Despre Opera

Impresii dintr-o altă lume

The Statue on the Scene


Giuseppe Verdi: DON CARLO
October 2012, Teatro Comunale “Luciano Pavarotti” di Modena
Conductor: Fabrizio Ventura, Orchestra regionale dell’Emilia-Romagna, Coro Lirico Amadeus. Stage direction: Jospeh Franconi Lee
Mario Malagnini (Don Carlo), Giacomo Prestia (Filippo II), Simone Piazzola (Rodrigo), Luciano Montanaro (Il Grande Inquisitor), Cellia Costea (Elisabetta), Alla Pozniak (Eboli) etc.

If the Verdi Year opened in Romania with a very good Don Carlo at the Radio Hall, a few weeks ago, the Italians had already started the preparations in 2012, with a 30 DVD set, containing all the operas of the great composer. The title is meaningful: Tutto Verdi, the price is pretty high, around 500 EUR. Some of these DVDs have already been launched individually, they contain performances mainly from Teatro Regio di Parma, and, generally, they received bad reviews. For instance, the destructive imagination of the critics  reached new creative horizons with Ernani.

In my opinion, the interesting part is exactly the very good quality provincialism (if I may say so) of these performances. Artistic communities from Parma, Modena, Napoli, Trento, Bolzano, Busetto strived to honor the national composer. The productions are old fashioned and literal, but beautiful, and worth visiting. Soloists who know how to do their job, maybe not necessarily interpretative geniuses, make all the efforts, in all honesty, to sing the best they can, and, generally, they succeed. Of course, we are far away from the Met in HD or from the season opening at the Teatro alla Scala, but we are close to the opera as it is sung worldwide, generally speaking, we are closer to the opera theaters in Romania.

A surprise. Don Carlo, the 23rd DVD, includes Cellia Costea in its cast. This performance is from Modena, the “Luciano Pavarotti” theatre. And no surprise in the fact that the version presented is the “Modena” version (the one in Italian, in 5 acts, including “Fontainebleau”). The production is a very conventional one. The scenography   means only some wooden platforms placed in front of some huge canvases with different trompe l’oeil images or with  Carlos the Vth’s statue. The costumes are incredibly beautiful, reminding of famous productions by Visconti (mainly) or Zeffirelli. The stage direction is extremely conventional, more precisely it is mainly a game of  postures and attitudes. Nevertheless, I was moved.

Mario Malagnini has the appearances of a washed out actor, of an old man who still wants to look like a jeune premier, but all he manages to be is ridiculous. True, the make up is so hideous that it would have made even Franco Corelli look ugly. His singing is unappealing, even if he knows what he sings about. I will not stress this point further, as this is the most sensitive one. Giacomo Prestia, Simone Piazzola and Alla Pozniak are reasonable, without virtues, their efforts to do their job as well as they can is highly visible. The orchestra and its conductor, Ventura – professionals.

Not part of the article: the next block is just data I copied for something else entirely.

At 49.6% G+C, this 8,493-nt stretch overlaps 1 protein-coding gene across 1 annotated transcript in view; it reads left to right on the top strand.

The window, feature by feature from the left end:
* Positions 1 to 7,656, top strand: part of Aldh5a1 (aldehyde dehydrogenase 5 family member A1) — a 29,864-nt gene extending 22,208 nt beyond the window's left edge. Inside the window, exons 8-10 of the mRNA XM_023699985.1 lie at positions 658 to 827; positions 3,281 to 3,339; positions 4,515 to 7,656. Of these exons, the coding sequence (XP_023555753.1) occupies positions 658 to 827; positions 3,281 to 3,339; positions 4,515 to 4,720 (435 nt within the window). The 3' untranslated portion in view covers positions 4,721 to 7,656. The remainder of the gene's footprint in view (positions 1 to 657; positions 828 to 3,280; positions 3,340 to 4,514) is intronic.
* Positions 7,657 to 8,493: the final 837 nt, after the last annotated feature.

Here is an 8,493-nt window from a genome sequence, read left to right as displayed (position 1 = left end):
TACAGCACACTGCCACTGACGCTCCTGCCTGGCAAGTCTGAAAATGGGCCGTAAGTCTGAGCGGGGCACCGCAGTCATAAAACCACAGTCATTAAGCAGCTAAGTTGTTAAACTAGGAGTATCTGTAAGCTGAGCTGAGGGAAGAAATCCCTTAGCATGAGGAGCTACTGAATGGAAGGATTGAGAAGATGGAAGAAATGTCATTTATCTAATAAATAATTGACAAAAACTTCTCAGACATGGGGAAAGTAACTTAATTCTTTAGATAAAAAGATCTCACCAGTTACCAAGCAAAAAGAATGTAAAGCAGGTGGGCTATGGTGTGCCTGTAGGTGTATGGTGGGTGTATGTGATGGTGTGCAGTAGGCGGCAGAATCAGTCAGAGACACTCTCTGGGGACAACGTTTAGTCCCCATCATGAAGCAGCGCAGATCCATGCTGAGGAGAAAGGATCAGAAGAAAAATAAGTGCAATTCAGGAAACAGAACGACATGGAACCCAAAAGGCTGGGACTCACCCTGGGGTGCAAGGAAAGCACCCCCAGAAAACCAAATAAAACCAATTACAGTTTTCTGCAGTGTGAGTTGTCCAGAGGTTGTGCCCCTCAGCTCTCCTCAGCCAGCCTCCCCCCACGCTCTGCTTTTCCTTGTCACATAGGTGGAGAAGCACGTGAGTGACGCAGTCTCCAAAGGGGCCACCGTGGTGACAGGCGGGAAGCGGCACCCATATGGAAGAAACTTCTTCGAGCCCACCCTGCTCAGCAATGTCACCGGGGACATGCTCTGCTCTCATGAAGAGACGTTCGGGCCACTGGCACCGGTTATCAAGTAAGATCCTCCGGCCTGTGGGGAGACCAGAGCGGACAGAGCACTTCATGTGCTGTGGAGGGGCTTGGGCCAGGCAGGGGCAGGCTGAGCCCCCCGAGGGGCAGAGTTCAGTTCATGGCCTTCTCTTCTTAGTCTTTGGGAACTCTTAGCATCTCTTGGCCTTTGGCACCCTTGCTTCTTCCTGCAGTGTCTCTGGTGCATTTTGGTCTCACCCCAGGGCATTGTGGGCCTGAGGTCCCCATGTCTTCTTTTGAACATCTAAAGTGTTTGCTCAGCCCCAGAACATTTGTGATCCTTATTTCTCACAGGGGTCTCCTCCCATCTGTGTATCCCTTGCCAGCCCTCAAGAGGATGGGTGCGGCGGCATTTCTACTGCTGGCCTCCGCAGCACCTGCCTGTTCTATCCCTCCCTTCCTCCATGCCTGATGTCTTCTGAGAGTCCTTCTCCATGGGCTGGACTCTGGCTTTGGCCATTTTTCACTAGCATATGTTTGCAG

Less than a year ago, I saw at the National Opera in Bucharest a Tosca where the soloists sang more or less like in the above-mentioned performance, better or worse, with visible efforts and relative success. But, from all those on stage, I noticed a voice that stood out way above all the others, a voice which, for the few minutes of the Vissi d’arte, made me feel I was in the best opera hall in the world, and I was listening to Renata Tebaldi. It was “just” Cellia Costea, who had come to Bucharest for a unique performance of Puccini’s opera.

Don Carlo, Modena 2012

At Modena, in Don Carlo, the situation was quite similar. If in the first act the singing was quite didactic, as the opera evolved, her voice stood out was more and more strongly. A voice with a clarity that I have heard only at Renata Tebaldi. A limpidity of the timbre doubled by a performing manner full of distinction, without dramatic excesses, without histrionic tears. Only music. And an attitude that suits her so well: that of a classical marble statue. And what could be more appropriate than marble when the character is Elisabeth de Valois? She regulates the dramatic intensity from the vocal intensity. The emotion is given by the firmness of some flawless high notes and by a vibrato perfectly under control. Superb. I hope she comes again to Bucharest. As I also hope she goes further, beyond Modena…

Lasă un răspuns

Completează mai jos detaliile tale sau dă clic pe un icon pentru a te autentifica:

Logo WordPress.com

Comentezi folosind contul tău WordPress.com. Dezautentificare / Schimbă )

Poză Twitter

Comentezi folosind contul tău Twitter. Dezautentificare / Schimbă )

Fotografie Facebook

Comentezi folosind contul tău Facebook. Dezautentificare / Schimbă )

Fotografie Google+

Comentezi folosind contul tău Google+. Dezautentificare / Schimbă )

Conectare la %s

%d blogeri au apreciat asta: